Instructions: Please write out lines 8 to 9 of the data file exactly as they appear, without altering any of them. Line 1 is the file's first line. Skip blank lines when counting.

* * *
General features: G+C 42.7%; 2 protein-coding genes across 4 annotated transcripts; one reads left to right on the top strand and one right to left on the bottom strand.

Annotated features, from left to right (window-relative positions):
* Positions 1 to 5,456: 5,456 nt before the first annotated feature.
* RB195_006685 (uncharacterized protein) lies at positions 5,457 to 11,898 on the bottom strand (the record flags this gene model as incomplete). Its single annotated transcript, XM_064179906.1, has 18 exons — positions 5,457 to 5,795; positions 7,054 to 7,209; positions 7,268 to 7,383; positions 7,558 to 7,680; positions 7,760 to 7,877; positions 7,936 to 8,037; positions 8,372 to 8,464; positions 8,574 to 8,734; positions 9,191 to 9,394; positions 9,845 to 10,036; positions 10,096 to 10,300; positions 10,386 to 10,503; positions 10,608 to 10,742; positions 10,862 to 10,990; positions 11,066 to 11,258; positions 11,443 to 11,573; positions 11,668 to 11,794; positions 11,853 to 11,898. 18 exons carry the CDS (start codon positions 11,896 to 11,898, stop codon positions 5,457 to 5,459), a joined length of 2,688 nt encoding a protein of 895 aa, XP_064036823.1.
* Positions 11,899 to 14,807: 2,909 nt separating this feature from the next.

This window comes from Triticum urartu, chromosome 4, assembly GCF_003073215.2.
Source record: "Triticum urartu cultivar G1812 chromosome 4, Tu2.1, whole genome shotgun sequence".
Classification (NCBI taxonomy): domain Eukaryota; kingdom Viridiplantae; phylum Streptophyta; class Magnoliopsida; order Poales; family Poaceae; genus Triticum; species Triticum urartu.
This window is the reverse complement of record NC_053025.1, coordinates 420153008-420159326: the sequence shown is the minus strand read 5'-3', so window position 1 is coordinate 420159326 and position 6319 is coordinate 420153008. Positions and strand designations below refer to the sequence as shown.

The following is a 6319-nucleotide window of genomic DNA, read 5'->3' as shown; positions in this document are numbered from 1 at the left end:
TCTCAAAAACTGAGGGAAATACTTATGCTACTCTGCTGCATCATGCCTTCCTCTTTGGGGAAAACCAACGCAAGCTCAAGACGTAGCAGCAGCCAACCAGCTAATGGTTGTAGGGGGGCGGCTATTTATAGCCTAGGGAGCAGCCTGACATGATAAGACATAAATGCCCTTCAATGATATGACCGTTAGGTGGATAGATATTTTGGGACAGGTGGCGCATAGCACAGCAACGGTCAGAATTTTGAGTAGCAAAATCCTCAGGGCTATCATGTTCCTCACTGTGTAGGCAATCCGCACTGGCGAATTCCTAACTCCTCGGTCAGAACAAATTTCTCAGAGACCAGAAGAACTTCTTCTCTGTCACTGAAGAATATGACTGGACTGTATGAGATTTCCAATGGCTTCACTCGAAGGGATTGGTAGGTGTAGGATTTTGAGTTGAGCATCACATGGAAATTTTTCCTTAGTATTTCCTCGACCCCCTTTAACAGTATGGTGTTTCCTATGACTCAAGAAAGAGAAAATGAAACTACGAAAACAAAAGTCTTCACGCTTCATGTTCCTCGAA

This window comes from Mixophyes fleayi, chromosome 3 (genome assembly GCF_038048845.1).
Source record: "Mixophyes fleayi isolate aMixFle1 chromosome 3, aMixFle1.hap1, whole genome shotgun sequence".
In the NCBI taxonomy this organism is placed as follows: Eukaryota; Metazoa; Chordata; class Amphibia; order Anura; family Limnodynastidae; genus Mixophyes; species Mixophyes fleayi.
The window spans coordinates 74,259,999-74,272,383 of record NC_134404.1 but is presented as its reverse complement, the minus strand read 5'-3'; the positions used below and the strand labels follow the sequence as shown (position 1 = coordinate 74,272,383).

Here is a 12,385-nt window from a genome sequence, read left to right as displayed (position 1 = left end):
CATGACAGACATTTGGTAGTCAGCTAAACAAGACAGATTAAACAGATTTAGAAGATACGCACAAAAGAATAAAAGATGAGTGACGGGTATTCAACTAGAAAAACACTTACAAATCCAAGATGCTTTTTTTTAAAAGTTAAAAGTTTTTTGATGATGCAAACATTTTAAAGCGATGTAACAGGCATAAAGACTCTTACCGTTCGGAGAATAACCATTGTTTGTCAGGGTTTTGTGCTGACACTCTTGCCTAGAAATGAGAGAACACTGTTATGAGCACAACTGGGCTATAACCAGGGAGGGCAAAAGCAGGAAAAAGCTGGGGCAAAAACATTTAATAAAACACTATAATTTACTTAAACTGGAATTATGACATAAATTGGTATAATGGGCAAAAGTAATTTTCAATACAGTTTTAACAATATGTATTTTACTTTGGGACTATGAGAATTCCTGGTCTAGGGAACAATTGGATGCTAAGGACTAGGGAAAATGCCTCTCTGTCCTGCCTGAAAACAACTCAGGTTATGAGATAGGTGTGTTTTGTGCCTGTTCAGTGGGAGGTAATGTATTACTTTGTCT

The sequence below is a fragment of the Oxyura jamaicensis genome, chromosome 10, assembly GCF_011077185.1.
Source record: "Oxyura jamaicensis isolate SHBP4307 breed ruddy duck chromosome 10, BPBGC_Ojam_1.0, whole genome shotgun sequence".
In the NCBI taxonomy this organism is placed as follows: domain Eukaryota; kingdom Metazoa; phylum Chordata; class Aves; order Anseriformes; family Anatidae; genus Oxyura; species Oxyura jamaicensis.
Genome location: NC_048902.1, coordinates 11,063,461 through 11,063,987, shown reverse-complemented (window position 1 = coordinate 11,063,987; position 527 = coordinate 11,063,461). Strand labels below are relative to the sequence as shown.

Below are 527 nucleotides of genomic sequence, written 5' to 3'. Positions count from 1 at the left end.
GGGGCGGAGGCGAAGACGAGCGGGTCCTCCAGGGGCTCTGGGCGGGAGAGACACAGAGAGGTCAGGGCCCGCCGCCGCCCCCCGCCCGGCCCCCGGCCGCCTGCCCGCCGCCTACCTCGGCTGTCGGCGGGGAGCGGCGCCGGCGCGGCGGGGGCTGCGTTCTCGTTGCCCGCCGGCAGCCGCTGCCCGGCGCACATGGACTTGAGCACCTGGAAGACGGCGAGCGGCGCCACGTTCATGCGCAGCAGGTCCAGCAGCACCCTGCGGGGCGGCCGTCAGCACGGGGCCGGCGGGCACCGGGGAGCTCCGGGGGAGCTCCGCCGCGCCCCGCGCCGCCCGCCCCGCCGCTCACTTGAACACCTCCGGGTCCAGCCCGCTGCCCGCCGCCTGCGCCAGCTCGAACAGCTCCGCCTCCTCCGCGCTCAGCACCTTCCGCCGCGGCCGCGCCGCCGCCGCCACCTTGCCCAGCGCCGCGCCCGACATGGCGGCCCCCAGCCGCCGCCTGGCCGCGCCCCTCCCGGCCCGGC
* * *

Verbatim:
Classification (NCBI taxonomy): domain Eukaryota; kingdom Viridiplantae; phylum Streptophyta; class Magnoliopsida; order Poales; family Poaceae; genus Triticum; species Triticum urartu.
This window is the reverse complement of record NC_053025.1, coordinates 420153008-420159326: the sequence shown is the minus strand read 5'-3', so window position 1 is coordinate 420159326 and position 6319 is coordinate 420153008. Positions and strand designations below refer to the sequence as shown.